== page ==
There are other recommendations as well such as regular training sessions that include but are not limited to expert assessments and exercises, which address mental, physical and behavioural symptoms of officers. The officers can avail resources whenever necessary. The hierarchy and line of command should be improved so that stress can be reduced and not aggravated. To improve time management, regular result-oriented training sessions on time management could be held. Transfers put considerable pressure on families and therefore these ought to be avoided. Also, the question of remuneration is becoming more and more important and complaints of inadequate wages must be addressed as early as possible.

This study can serve as a concept document for reform of bureaucracy’s functioning, especially stress management mechanisms, and turning it into a vehicle for promoting public good. Whatever the definition of stress that finds favour with the government the phenomenon adversely affects the quality of service available to the state, and the people have to pay a heavy price. A bureaucracy working under stress can never serve the purpose of a dynamic and just state. What this discussion makes clear is the urgency of restructuring the state apparatus in a manner that it can be prevented from promoting the public cause neither fortuitously nor by design.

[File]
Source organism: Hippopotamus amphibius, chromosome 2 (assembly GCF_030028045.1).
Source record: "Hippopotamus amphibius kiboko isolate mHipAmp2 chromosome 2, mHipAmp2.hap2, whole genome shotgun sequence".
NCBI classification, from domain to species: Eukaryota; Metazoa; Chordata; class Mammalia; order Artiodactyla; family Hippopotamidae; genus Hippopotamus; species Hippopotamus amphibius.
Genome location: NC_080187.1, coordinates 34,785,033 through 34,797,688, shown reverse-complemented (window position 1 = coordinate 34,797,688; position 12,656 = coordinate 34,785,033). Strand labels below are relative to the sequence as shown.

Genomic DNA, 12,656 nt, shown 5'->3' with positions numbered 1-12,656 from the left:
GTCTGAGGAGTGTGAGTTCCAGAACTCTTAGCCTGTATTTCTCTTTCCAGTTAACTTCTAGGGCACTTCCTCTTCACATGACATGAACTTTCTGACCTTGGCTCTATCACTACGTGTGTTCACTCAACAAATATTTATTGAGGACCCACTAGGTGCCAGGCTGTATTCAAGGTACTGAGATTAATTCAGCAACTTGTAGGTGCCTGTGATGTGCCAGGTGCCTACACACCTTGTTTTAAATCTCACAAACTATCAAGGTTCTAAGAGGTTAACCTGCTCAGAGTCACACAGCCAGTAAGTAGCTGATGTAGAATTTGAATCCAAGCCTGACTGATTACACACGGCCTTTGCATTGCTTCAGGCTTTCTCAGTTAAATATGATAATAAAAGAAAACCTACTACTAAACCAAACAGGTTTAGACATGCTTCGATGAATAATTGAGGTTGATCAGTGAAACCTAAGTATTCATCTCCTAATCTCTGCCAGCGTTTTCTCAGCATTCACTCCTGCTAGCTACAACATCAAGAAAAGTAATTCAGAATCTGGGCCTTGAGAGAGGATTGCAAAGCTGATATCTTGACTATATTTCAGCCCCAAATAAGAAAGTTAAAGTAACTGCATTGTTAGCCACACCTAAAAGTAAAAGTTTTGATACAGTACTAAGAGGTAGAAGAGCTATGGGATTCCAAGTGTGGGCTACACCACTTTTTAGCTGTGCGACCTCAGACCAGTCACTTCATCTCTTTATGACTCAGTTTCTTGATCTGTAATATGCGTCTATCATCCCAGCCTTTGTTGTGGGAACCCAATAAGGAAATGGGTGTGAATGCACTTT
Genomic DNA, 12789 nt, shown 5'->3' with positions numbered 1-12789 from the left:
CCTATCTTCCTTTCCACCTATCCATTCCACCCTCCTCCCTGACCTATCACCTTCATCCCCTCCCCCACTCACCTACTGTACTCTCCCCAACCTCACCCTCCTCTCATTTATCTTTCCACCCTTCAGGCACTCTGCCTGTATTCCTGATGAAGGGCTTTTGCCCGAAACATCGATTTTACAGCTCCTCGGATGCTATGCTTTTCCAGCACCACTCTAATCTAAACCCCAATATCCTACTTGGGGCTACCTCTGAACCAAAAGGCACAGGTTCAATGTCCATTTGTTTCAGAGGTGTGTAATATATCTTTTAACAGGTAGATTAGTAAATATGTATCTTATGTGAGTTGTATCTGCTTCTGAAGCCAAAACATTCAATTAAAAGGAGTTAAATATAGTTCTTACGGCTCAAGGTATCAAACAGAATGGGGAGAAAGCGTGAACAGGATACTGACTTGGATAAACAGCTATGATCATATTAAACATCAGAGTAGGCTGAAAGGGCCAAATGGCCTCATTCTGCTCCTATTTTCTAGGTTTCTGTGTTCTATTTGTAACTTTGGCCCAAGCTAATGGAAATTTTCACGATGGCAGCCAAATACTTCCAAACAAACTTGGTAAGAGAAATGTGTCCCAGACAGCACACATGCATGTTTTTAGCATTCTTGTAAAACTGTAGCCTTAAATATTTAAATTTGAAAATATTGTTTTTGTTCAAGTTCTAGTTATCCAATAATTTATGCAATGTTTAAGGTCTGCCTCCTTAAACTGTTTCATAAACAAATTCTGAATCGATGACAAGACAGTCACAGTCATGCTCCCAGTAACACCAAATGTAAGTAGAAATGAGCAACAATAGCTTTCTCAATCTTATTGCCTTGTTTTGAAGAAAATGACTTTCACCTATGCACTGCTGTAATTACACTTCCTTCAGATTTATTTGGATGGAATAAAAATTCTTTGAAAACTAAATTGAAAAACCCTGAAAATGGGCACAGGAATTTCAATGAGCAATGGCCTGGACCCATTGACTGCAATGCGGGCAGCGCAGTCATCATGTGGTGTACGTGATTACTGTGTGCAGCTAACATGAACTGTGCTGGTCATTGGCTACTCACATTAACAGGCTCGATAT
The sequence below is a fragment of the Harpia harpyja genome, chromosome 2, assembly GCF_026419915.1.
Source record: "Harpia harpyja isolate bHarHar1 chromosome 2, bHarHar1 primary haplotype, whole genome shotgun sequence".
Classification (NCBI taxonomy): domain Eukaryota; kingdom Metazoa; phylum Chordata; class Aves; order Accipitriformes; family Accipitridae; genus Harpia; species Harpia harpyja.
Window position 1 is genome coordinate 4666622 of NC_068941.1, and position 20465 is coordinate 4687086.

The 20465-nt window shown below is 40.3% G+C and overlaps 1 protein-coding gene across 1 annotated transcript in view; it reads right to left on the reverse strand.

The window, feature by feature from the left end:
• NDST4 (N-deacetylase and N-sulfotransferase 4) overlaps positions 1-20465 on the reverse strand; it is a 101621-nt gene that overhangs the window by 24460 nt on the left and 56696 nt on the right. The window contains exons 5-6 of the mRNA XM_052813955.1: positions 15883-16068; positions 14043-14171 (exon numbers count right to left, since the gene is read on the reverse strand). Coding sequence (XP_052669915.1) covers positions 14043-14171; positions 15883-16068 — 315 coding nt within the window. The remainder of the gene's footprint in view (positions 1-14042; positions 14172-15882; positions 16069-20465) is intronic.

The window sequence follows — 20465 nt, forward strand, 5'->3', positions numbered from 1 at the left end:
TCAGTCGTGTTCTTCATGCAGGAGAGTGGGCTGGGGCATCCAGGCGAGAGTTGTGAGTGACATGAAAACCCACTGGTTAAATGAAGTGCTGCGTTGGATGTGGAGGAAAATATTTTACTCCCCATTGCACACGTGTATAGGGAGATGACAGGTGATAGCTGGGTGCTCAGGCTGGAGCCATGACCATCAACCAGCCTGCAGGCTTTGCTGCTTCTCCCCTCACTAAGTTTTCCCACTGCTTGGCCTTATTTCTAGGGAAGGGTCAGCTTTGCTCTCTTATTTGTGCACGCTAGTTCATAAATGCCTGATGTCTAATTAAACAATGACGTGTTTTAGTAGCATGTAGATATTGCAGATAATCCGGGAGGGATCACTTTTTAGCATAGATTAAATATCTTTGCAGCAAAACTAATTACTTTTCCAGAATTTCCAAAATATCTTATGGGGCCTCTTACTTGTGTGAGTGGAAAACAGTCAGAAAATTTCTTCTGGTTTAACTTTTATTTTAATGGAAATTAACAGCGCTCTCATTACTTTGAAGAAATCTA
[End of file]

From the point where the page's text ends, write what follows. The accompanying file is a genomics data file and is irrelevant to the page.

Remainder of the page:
Another obvious conclusion from the study is that all systems of managing the affairs of a state must be resilient enough to accommodate any changes in the spirit of the age and the escalating expectations of a wide-awake citizenry. At no stage in the process of administrative streamlining can the ideal of public service be compromised.

Further, no one should ever forget the fact that even the most carefully devised reforms may need review and revision during the implementation phase and periodically afterwards.

Published in Dawn, November 26th, 2020